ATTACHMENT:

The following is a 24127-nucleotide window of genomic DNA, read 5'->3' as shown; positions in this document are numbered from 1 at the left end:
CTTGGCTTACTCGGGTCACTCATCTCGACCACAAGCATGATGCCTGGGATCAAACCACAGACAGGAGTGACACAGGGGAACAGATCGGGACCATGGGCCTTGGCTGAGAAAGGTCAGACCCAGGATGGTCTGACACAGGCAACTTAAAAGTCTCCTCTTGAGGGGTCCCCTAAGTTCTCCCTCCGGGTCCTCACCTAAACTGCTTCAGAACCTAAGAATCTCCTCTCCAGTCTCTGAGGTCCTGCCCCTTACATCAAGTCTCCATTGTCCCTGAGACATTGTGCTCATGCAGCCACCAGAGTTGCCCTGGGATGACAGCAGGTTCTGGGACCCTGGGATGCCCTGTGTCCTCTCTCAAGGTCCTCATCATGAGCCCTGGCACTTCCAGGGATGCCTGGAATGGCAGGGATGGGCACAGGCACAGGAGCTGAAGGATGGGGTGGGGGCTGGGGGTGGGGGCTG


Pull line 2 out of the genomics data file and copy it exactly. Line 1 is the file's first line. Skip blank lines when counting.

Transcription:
CTTGGCTTACTCGGGTCACTCATCTCGACCACAAGCATGATGCCTGGGATCAAACCACAGACAGGAGTGACACAGGGGAACAGATCGGGACCATGGGCCTTGGCTGAGAAAGGTCAGACCCAGGATGGTCTGACACAGGCAACTTAAAAGTCTCCTCTTGAGGGGTCCCCTAAGTTCTCCCTCCGGGTCCTCACCTAAACTGCTTCAGAACCTAAGAATCTCCTCTCCAGTCTCTGAGGTCCTGCCCCTTACATCAAGTCTCCATTGTCCCTGAGACATTGTGCTCATGCAGCCACCAGAGTTGCCCTGGGATGACAGCAGGTTCTGGGACCCTGGGATGCCCTGTGTCCTCTCTCAAGGTCCTCATCATGAGCCCTGGCACTTCCAGGGATGCCTGGAATGGCAGGGATGGGCACAGGCACAGGAGCTGAAGGATGGGGTGGGGGCTGGGGGTGGGGGCTG